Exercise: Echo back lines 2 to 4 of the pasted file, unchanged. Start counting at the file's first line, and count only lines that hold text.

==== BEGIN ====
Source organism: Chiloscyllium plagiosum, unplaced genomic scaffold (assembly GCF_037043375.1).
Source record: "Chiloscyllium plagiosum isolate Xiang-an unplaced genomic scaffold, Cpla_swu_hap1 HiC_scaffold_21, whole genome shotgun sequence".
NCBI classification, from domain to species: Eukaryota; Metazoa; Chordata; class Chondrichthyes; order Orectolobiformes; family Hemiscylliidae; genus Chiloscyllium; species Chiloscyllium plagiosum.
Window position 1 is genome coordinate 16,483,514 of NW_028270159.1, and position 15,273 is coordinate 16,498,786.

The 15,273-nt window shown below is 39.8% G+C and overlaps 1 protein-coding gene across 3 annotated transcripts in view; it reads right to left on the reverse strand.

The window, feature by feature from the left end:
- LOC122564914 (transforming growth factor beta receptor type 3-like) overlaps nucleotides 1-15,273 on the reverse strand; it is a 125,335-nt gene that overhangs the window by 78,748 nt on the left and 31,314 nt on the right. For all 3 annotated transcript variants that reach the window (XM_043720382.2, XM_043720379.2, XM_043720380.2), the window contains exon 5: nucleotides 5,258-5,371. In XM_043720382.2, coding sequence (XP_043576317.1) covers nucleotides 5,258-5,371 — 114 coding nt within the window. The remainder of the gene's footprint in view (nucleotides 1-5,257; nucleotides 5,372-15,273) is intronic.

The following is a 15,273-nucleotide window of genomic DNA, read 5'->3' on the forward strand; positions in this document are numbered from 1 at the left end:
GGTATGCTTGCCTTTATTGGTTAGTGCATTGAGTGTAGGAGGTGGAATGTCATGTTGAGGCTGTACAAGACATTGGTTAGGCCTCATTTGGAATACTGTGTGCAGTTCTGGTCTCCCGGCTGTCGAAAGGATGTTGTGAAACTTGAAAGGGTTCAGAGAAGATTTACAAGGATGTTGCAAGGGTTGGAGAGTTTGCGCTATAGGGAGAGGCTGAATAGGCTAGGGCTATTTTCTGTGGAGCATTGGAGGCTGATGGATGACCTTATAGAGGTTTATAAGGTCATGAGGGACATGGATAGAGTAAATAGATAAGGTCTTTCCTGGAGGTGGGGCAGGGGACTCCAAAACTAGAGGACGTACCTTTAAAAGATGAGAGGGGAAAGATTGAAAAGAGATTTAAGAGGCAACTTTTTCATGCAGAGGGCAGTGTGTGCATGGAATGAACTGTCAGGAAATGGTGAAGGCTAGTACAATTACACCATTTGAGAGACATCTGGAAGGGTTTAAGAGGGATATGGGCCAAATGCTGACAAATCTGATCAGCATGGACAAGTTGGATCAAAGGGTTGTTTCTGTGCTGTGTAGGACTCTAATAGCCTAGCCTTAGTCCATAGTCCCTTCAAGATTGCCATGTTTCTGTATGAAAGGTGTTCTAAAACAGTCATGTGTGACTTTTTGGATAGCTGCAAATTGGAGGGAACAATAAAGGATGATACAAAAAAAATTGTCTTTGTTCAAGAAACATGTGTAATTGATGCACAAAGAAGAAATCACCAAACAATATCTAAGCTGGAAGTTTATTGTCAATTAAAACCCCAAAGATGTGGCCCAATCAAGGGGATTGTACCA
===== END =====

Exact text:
Source record: "Chiloscyllium plagiosum isolate Xiang-an unplaced genomic scaffold, Cpla_swu_hap1 HiC_scaffold_21, whole genome shotgun sequence".
NCBI classification, from domain to species: Eukaryota; Metazoa; Chordata; class Chondrichthyes; order Orectolobiformes; family Hemiscylliidae; genus Chiloscyllium; species Chiloscyllium plagiosum.
Window position 1 is genome coordinate 16,483,514 of NW_028270159.1, and position 15,273 is coordinate 16,498,786.